From: Associated Press
Published April 11, 2006 12:00 AM

Researchers Seeks Ways to Cut Manure Smell

HAYS, Kan. — While it's said that you can take the boy out of the country but not the country out of the boy, researchers are wondering if they can find a way to at least reduce something closely associated with farm life -- the odor from large amounts of livestock manure.


The smell from the big cattle feedlots found in many parts of western Kansas can be exceptionally powerful, which residents of Hays know all too well because Kansas State University's Agricultural Research Center is there.


But a Fort Hays State University professor, two of his students and a beef cattle scientist at the Kansas State center are working on a project to isolate the chemical that causes the strong odor from the manure.


"If our methods work, I think it'll benefit feedlots across the state as well as the rest of the nation," said John Jaeger, beef cattle scientist at the ag research center. "I understand the city of Hays' frustration at the moment. But we can reduce the odor; it's just going to take some time."


When Jaeger arrived at the center in January, he made it his mission to decrease the feedlot's smell. He had begun exploring several methods when he received a call from Ed Olmstead, instructor of chemistry at Fort Hays State.


"It was funny because here we had just made this a main priority here, and about a week later I get a call from Dr. Olmstead who has the same idea," Jaeger said. "It was pretty fortuitous."


Olmstead and two students, seniors Katie Carnes and Heber Chacon-Madrid, proposed taking manure samples from feedlots and searching for the origin of the disagreeable odor.


"We wanted to do something different, something with a lot of impact," Chacon-Madrid said. "This is something that could definitely help out Hays."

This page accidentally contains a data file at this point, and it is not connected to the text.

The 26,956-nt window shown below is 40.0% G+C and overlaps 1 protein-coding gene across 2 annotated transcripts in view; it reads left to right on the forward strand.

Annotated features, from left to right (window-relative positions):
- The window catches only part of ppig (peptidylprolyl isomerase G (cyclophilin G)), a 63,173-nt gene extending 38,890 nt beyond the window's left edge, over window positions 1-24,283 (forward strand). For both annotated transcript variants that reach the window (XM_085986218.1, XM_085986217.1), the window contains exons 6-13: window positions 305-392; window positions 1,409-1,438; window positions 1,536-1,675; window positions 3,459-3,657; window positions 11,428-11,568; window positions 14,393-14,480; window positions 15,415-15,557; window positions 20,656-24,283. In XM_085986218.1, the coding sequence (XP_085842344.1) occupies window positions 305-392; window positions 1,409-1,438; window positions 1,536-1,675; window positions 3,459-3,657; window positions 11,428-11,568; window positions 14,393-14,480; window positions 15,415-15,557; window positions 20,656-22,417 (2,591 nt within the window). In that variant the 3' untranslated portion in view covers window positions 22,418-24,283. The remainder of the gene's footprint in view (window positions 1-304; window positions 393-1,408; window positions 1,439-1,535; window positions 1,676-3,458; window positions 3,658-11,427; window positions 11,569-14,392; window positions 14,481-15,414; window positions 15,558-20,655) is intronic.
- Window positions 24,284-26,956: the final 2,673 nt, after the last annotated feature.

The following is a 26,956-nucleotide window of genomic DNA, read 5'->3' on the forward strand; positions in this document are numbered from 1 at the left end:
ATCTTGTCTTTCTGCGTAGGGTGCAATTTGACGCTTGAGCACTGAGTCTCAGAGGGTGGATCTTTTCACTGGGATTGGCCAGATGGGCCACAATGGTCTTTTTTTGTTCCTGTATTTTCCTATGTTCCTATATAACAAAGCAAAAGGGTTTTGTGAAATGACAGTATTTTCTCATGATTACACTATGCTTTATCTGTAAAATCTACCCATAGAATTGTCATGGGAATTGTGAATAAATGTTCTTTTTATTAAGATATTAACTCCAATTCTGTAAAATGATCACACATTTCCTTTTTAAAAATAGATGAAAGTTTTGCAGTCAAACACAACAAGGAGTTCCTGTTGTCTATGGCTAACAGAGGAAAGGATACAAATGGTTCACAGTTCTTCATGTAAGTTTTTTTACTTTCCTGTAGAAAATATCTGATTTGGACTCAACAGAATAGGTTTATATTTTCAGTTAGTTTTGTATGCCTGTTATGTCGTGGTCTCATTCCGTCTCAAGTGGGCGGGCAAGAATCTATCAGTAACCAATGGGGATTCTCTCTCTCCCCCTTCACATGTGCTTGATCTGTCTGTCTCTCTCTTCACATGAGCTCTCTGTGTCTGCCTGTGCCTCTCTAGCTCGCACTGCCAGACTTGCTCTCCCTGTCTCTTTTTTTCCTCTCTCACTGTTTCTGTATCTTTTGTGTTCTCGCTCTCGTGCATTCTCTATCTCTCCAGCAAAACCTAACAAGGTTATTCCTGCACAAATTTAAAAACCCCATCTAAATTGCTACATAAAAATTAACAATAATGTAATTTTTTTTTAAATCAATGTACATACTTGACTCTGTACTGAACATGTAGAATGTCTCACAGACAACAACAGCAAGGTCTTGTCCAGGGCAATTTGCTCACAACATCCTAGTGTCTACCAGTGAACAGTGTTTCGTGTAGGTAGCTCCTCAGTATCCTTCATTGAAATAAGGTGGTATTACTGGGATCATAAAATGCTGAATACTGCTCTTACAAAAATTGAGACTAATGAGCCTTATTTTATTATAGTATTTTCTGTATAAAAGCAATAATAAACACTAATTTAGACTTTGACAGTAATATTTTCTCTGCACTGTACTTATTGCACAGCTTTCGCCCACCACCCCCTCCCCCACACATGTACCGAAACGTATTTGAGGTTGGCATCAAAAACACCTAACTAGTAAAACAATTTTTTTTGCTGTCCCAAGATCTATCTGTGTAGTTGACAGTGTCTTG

Although the two students graduate in May, the research will continue.


The strong odor in Hays results from decomposition of the organic matter, particularly the anaerobic breakdown of proteins by bacteria, something that can be sped up by heat on a sunny day or by high levels of moisture. Certain anaerobic compounds in the manure cause the smell, and the problem for the researchers is determining which compounds are responsible.


"There's actually been over 168 compounds that have been identified by other researchers that contribute to the odor of feedlots," Jaeger said. "Different feedlots can smell for different reasons. There's a lot of reasons out there, so for Dr. Olmstead and his students to be able to tell me what's the most prevalent here is a good first step in reducing that odor."


The research process involves taking coffee can-sized scoops of manure back to the lab, where a syringe-like instrument with a tiny fiber tip is used to absorb the anaerobic compounds being released.


The next step is to place that tip into the valve of a machine that breaks down the odor into its various compounds, which can be identified through a means of specific coding.


So far, the team has found a heavy concentration of butyric acid in the samples.


Carnes said the compound "smells terrible," but it's most likely only part of the manure odor problem.


Jaeger, meanwhile, is working on different ways to reduce anaerobic breakdown.


"I'm still continuing some of the things that we were working on before Olmstead called me," Jaeger said.


Some of these include a more efficient gutter system that keeps standing water, which stimulates anaerobic breakdown, out of the feedlots.


"We're also working on redesigning the pens to divert precipitation away," Jaeger said. "Cattle have been fed here for over a 100 years now. During that time, change in shape has taken place in the pens. Those depressions have developed that hold water, promote anaerobic breakdown and in turn contribute to the smell."


Jaeger also is working to keep pen surfaces hard, compacted and free of uncompacted manure. He said the cattle's diet also might contribute to the smell.


Source: Associated Press


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